Since the lackluster launch of the highly anticipated Cyberpunk 2077, CD Projekt RED has been doing a lot of damage control, most notably around misleading players about the state of the game on last-gen consoles. They sheepishly apologized for the issues (read: allegedly intentionally obfuscating the game’s visuals and performance on PS4 and Xbox One to maintain preorders) and promised refunds for anyone who wanted them. As it turns out, the refunds were offered without any agreements with Sony, Microsoft, or retailers, despite the developer telling players to go through them first.
In a call on December 14th to address the situation around Cyberpunk 2077’s launch, CDPR leadership fielded questions about the issues and what they are planning to do to resolve them. In response to a question about the studio offering refunds for disappointed players, CDPR co-founder Marcin Iwiński clarified that Sony and Microsoft’s independent refund policies stand, and the Cyberpunk 2077 launch situation does not warrant special treatment on any kind of agreement on those individual storefronts.
One has to understand: Microsoft and Sony have refund policies for every product that is released digitally on their storefronts. Despite several articles I’ve seen that things are being set up just for us, it’s actually not true – these policies are in place and have always been in place; they’re not offered specifically for us. Anyone who has purchased any title on the PlayStation network or the Microsoft storefront can ask for a refund, and if it’s made within certain boundaries, usually related to time, usage and so on, can ask for that refund. Our procedure here with Microsoft and Sony is not different than with any other title released on any of those storefronts. I want to state that clearly, as there seem to be certain misconceptions.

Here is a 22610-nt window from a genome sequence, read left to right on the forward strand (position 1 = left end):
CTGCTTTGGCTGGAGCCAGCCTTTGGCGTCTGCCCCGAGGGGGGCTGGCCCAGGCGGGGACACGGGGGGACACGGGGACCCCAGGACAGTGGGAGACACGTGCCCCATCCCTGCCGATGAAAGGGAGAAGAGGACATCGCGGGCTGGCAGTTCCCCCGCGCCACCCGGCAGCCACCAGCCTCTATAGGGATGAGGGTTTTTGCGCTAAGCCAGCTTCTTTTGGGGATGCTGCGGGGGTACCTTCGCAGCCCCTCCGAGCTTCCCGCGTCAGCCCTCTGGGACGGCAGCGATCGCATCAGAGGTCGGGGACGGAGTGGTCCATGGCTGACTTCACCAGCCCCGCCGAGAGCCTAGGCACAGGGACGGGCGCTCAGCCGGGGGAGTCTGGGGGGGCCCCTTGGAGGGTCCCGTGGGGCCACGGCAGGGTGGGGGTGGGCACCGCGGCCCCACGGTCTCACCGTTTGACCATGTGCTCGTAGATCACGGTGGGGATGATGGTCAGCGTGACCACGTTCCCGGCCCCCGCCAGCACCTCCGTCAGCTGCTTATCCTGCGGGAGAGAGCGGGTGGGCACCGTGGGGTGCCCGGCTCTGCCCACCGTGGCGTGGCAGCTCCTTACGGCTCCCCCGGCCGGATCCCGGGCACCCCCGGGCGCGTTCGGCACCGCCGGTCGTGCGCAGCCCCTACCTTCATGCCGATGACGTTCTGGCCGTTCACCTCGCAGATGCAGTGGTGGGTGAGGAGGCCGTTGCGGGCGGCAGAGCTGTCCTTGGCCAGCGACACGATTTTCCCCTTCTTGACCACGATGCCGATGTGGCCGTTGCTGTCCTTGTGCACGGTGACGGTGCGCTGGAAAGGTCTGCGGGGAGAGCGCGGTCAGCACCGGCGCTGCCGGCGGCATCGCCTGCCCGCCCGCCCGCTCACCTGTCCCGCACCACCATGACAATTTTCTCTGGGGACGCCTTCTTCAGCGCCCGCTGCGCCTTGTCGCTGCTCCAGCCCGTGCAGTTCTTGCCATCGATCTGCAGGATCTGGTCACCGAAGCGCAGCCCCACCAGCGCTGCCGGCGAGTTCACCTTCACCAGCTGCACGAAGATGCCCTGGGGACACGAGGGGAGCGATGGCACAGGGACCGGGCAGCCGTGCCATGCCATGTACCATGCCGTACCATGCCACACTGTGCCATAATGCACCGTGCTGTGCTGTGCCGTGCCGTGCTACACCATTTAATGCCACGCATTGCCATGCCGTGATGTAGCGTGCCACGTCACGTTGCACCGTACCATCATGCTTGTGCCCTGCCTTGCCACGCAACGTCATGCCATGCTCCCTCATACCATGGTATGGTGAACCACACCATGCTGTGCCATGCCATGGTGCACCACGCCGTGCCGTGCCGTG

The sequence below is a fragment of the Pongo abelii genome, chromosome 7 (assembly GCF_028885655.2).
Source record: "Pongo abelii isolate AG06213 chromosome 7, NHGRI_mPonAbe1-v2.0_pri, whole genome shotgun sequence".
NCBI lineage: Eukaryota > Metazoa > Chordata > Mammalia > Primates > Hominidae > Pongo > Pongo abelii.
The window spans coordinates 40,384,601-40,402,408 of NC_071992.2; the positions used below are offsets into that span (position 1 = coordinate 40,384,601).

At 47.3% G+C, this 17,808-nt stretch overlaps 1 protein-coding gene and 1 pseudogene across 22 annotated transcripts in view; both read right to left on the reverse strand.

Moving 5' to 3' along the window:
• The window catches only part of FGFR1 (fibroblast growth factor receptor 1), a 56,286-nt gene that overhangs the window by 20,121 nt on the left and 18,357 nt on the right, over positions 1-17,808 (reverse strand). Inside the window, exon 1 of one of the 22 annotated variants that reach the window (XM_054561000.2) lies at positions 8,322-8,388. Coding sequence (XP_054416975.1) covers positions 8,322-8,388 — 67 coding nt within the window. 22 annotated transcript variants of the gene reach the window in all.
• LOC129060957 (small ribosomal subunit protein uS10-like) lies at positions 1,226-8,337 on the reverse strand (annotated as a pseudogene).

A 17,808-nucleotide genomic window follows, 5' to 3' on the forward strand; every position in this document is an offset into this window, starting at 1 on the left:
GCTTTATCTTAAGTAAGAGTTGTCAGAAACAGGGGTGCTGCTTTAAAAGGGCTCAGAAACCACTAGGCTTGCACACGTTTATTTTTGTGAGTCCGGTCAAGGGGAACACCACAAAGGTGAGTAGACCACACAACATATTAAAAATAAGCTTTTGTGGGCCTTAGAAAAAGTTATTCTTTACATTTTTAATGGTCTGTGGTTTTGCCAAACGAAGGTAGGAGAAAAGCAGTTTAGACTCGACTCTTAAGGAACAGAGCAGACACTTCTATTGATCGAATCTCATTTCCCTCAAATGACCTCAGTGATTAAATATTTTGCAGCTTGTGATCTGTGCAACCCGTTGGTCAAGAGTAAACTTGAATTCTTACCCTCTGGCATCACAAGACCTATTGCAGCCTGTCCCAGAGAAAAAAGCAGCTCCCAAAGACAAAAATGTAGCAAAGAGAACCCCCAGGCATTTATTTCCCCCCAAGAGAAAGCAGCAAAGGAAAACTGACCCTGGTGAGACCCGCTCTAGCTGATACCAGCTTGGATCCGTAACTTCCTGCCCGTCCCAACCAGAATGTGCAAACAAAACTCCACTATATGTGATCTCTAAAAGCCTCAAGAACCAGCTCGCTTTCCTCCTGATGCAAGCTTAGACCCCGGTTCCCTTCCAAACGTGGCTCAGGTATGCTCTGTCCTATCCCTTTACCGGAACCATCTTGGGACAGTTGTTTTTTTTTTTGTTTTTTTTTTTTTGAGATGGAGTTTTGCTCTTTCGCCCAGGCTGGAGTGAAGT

This last weekend has some scattered reports of players successfully getting refunds, but more commonly—particularly since CD Projekt RED offered Cyberpunk 2077 refunds, disappointed players have been denied refunds due to the platform-holder policies. This leaves going through CDPR directly as a last resort for fans who want their money back, but CD Projekt RED is only offering refunds through December 21, and it’s unclear what capacity they have to handle the amount of requests that are pouring in (or how exactly they would even go about verifying and refunding these customers anyway).
Without the implicit support of Sony and Microsoft (and most likely other retailers), the empty promise of Cyberpunk 2077 refunds seems to be mostly hot air in an effort to regain some footing and goodwill with consumers. After selling 8 million preorders—59% on PC and 41% on consoles—CDPR also isn’t sure it’s going to share refund data on how many players requested or got their money back for the game.
Meanwhile, the rest of the development team is still hard at work, not only on fixing the current version of the game on all platforms, but also on developing proper native next-gen versions for PS5 and Xbox Series X and getting DLC and multiplayer releases ready for the future.
Have you tried to get a Cyberpunk 2077 refund? Share your results with us in the comments.